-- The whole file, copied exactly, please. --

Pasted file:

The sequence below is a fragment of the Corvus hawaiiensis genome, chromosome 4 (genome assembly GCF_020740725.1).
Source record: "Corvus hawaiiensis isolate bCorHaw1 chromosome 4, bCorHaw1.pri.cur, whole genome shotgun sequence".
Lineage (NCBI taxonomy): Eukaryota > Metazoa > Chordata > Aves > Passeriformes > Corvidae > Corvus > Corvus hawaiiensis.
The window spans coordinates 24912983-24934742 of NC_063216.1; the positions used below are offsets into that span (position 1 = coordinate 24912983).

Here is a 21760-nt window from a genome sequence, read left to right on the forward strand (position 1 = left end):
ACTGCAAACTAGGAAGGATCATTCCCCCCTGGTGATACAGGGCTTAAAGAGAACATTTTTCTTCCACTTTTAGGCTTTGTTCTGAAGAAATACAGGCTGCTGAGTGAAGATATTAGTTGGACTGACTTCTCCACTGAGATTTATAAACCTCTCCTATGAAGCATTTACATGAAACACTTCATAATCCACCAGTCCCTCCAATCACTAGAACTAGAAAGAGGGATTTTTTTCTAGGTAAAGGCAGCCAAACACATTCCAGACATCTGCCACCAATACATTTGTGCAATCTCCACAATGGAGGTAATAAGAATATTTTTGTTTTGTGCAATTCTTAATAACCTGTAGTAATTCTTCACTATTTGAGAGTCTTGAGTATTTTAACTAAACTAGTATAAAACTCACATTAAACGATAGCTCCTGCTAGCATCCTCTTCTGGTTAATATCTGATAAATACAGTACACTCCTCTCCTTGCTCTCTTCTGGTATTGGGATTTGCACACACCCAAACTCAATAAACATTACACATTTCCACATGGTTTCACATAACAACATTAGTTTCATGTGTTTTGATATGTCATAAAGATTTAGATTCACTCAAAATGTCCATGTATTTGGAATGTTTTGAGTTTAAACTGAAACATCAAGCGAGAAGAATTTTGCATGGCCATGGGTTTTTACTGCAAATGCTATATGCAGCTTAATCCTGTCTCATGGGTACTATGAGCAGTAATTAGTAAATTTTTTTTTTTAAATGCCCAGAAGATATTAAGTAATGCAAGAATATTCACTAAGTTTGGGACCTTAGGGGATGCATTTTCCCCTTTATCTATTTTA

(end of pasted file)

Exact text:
The sequence below is a fragment of the Corvus hawaiiensis genome, chromosome 4 (genome assembly GCF_020740725.1).
Source record: "Corvus hawaiiensis isolate bCorHaw1 chromosome 4, bCorHaw1.pri.cur, whole genome shotgun sequence".
Lineage (NCBI taxonomy): Eukaryota > Metazoa > Chordata > Aves > Passeriformes > Corvidae > Corvus > Corvus hawaiiensis.
The window spans coordinates 24912983-24934742 of NC_063216.1; the positions used below are offsets into that span (position 1 = coordinate 24912983).

Here is a 21760-nt window from a genome sequence, read left to right on the forward strand (position 1 = left end):
ACTGCAAACTAGGAAGGATCATTCCCCCCTGGTGATACAGGGCTTAAAGAGAACATTTTTCTTCCACTTTTAGGCTTTGTTCTGAAGAAATACAGGCTGCTGAGTGAAGATATTAGTTGGACTGACTTCTCCACTGAGATTTATAAACCTCTCCTATGAAGCATTTACATGAAACACTTCATAATCCACCAGTCCCTCCAATCACTAGAACTAGAAAGAGGGATTTTTTTCTAGGTAAAGGCAGCCAAACACATTCCAGACATCTGCCACCAATACATTTGTGCAATCTCCACAATGGAGGTAATAAGAATATTTTTGTTTTGTGCAATTCTTAATAACCTGTAGTAATTCTTCACTATTTGAGAGTCTTGAGTATTTTAACTAAACTAGTATAAAACTCACATTAAACGATAGCTCCTGCTAGCATCCTCTTCTGGTTAATATCTGATAAATACAGTACACTCCTCTCCTTGCTCTCTTCTGGTATTGGGATTTGCACACACCCAAACTCAATAAACATTACACATTTCCACATGGTTTCACATAACAACATTAGTTTCATGTGTTTTGATATGTCATAAAGATTTAGATTCACTCAAAATGTCCATGTATTTGGAATGTTTTGAGTTTAAACTGAAACATCAAGCGAGAAGAATTTTGCATGGCCATGGGTTTTTACTGCAAATGCTATATGCAGCTTAATCCTGTCTCATGGGTACTATGAGCAGTAATTAGTAAATTTTTTTTTTTAAATGCCCAGAAGATATTAAGTAATGCAAGAATATTCACTAAGTTTGGGACCTTAGGGGATGCATTTTCCCCTTTATCTATTTTA